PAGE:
French artist of American, Congolese and Spanish origin, Pharaoh works in different mediums; photography, video, textile and sculpture.
Pharaoh Kakudji has been immersed in the visual arts and music since birth, both of his parents being artists themselves.
After studying at the Lycée Montaigne, he completed a year of academic studies at the Prep'Art school in Paris and, after graduating, moved to New York at 19 to pursue his artistic career. Today, he works between New York, Los Angeles and Paris. Part of his work consists of reappropriating street billboards and painting the front of them.
The themes of his practice are varied, from portraits of his friends to self-portraits that convey his entire vision of the world. Each page of this story differs according to its geographical location. Sometimes the paintings may express the artist's desire, sometimes a simple critique of the world around him. Her other mediums include photography, video, textiles and sculpture.
Dialogue between Pharaoh Kakudji and Eve Therond
— Mentorat Reiffers Art Initiatives 2021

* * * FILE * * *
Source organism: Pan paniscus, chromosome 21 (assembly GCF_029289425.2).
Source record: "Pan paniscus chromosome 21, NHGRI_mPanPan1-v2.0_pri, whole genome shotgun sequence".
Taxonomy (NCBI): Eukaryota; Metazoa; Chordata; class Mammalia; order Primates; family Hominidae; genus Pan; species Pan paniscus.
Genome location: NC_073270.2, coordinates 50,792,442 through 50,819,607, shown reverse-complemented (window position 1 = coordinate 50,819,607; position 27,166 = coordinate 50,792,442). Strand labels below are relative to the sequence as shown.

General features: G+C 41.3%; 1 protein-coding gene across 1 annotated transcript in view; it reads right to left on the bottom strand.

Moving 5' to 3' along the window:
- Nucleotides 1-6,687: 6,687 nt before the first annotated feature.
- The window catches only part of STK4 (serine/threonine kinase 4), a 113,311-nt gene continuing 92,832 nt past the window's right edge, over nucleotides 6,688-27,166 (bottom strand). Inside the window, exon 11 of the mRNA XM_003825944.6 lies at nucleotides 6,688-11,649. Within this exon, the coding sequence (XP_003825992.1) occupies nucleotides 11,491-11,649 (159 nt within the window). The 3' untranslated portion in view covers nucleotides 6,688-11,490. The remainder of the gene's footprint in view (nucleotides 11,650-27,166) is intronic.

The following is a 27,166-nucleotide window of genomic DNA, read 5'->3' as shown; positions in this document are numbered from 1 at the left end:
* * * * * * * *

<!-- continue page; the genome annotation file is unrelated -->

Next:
“I started painting on posters when I arrived in New York because I didn't have enough money to buy canvases. The year before, I painted on large sheets of paper at school. In New York, I saw posters glued on the walls, stacked on top of each other, and I had the idea to peel them off to see what I could do with them, because there was no reason not to try, and, more generally, I like to see beauty in the raw and the rough (paper in this case). And so, one day, I was invited to participate in a group show at the Bowery gallery in early February. I had this large piece of poster that I was waiting to paint. I wanted to wait for the right moment to paint it, because it was my first poster work, and so I painted something on the theme of the exhibition – which was “women expression”. It was my first poster painting. Painting my friends and myself is one way of expressing some of the issues that my peers face. A way to express what I see and feel in life. I am a witness to our generation, representing what I see in a certain way. I always have something to say through the figuration in my painting, which is often metaphorical. I would say that life inspires me first: what I see and what I feel outside, but also on my phone, at the movies... well, anything really. And then, I also draw inspiration from the different cultures that I grew up in and with."